Why Joss Whedon Wasn’t Credited For His Writing Work On Speed

Even now, it’s worth shining a light on why Joss Whedon wasn’t ultimately given credit on “Speed,” and it’s fun to take a look at some of the bad ideas that ended up being changed once he came aboard the bus. Current and future screenwriters could benefit from knowing just how the WGA looks at screenwriting credit to explain why Graham Yost received the final credit. Whedon explained to Huff Post:

“It has to do with WGA bylaws. You can come in and rewrite all of the dialogue, and still not get credit. They didn’t think I made big enough changes to the plot. I actually did a lot of overhaul, but much of it was to a later draft, so it went back to what Graham originally had.”

It sounds like the bones were there and the basic plot remained intact. The main villain in “Speed,” played with aplomb by Dennis Hopper, continued the trend set by “Die Hard” of introducing a cunning, more refined antagonist going up against an average joe who seems outsmarted at every turn. Originally, the premise for “Speed” felt almost too much like the plot of “Die Hard” and the script went through a few drafts to distance itself from the Bruce Willis smash-hit.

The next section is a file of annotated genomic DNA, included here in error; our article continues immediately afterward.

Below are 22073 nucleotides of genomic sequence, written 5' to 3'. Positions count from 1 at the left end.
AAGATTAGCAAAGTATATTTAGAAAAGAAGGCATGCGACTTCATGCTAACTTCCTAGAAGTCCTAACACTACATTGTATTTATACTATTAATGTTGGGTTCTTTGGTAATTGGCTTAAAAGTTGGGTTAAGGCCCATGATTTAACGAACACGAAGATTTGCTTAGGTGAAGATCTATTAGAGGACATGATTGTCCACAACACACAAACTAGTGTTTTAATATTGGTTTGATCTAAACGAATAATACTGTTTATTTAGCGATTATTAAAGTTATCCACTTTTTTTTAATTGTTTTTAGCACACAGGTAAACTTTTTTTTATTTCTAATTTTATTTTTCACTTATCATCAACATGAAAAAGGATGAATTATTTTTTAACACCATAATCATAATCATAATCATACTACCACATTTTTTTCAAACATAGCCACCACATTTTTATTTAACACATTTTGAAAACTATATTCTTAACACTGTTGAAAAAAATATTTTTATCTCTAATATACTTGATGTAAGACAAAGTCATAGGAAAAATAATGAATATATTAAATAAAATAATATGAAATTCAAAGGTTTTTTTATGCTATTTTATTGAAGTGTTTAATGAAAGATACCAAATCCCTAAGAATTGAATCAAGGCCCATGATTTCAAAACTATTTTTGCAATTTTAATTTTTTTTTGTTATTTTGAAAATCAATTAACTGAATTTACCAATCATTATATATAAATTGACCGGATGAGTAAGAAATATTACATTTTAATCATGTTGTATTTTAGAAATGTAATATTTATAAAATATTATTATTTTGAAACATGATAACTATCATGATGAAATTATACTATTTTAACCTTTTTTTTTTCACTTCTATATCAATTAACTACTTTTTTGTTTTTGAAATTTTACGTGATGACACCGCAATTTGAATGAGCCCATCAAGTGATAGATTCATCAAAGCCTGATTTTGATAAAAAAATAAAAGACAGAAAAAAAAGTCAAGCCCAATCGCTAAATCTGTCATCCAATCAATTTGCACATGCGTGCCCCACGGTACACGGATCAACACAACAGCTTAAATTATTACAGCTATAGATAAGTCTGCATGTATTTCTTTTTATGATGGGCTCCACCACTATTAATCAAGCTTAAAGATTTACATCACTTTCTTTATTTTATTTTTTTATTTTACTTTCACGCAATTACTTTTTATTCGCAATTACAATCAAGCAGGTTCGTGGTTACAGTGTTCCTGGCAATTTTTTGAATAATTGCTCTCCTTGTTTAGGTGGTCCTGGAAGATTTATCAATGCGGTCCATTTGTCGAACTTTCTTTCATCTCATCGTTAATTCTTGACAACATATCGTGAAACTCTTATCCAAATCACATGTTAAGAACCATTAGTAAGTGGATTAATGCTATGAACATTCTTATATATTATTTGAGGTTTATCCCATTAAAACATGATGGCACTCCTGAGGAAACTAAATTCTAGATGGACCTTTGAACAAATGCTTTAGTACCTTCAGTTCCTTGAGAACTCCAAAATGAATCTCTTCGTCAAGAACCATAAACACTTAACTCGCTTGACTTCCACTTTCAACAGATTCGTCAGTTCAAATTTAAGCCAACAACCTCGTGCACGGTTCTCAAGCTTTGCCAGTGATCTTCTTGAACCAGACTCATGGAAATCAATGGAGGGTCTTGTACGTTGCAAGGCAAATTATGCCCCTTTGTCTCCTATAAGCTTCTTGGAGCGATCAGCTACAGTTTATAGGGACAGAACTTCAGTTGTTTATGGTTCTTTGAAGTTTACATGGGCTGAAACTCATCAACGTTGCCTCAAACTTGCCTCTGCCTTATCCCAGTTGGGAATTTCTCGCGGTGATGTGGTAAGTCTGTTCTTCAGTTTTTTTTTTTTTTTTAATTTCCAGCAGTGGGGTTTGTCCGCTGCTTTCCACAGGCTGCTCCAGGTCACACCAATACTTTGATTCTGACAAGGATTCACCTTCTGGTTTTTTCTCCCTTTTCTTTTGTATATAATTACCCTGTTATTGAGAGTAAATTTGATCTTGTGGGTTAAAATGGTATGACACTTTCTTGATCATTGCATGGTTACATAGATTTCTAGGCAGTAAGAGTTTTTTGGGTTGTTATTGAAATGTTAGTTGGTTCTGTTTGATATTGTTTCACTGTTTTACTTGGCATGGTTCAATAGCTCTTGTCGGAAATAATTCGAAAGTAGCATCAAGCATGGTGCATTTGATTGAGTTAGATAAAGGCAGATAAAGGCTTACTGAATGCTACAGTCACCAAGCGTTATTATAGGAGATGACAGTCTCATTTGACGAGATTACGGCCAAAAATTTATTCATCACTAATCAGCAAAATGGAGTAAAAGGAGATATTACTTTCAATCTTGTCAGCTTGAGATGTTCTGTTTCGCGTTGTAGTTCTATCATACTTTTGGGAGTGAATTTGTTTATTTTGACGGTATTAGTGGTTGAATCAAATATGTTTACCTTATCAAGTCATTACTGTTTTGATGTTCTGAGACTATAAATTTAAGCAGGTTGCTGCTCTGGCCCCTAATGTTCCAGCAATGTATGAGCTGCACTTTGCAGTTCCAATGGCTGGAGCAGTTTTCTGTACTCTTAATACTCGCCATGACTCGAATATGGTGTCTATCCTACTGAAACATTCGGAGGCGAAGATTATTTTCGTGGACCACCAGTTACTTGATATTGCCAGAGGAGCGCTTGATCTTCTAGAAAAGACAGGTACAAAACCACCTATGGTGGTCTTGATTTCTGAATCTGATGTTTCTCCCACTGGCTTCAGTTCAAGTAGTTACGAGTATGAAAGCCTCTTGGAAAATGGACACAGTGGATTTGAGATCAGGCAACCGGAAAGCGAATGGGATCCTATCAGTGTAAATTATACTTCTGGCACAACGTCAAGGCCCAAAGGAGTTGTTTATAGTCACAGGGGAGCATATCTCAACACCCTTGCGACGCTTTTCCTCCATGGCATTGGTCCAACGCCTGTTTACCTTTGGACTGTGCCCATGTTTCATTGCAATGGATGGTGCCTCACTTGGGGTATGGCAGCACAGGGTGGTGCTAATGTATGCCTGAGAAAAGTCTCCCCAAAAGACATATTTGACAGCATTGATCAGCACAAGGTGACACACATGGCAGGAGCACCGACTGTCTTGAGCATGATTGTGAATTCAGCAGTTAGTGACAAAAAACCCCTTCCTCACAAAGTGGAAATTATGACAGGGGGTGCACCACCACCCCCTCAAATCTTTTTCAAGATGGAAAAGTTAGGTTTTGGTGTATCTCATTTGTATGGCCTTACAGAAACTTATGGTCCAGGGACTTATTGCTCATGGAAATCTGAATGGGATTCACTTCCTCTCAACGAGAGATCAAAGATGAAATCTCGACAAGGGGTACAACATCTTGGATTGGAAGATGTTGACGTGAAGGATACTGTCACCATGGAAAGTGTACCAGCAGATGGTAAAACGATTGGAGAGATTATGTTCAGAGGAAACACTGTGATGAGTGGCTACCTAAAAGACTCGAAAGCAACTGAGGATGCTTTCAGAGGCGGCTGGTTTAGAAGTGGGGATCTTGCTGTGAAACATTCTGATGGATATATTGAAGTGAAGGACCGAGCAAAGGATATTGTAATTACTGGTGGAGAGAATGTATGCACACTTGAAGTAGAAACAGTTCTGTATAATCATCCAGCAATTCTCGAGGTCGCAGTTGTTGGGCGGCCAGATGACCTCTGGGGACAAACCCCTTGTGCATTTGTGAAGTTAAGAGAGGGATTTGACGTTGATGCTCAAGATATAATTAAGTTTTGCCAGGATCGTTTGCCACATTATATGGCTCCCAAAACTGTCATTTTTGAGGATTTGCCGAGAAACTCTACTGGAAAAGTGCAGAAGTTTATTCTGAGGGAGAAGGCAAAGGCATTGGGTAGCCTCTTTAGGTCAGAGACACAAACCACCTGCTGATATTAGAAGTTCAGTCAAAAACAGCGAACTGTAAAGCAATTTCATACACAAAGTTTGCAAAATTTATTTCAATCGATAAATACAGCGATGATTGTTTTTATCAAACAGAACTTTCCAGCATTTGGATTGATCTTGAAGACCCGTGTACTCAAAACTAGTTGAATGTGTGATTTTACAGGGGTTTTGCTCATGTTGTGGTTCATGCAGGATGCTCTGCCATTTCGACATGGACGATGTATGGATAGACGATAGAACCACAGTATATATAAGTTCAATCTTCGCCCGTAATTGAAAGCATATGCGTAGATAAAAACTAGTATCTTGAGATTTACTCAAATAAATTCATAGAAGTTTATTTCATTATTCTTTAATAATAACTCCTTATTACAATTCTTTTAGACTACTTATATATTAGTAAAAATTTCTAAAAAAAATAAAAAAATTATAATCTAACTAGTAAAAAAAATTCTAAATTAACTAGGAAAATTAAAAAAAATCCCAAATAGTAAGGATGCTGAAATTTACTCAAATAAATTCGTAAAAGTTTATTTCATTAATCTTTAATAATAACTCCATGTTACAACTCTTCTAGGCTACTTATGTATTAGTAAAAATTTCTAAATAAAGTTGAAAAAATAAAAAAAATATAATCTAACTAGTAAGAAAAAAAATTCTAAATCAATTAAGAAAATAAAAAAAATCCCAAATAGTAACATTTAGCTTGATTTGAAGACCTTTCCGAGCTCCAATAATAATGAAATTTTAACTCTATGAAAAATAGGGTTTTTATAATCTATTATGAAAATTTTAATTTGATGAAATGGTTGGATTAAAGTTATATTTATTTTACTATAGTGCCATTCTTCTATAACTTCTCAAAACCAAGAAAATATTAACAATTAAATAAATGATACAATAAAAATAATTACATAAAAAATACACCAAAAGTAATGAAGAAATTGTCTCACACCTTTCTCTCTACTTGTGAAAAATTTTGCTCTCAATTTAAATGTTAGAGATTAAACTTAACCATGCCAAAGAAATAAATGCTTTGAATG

The main conceit of “Speed,” where a city bus can’t fall below 50MPH or a bomb will ignite, is undeniably ridiculous. Apparently, Whedon was brought on to add bits of dialogue to help sell the over-the-top concept that somehow, miraculously, actually still holds up as a compelling action film today. 

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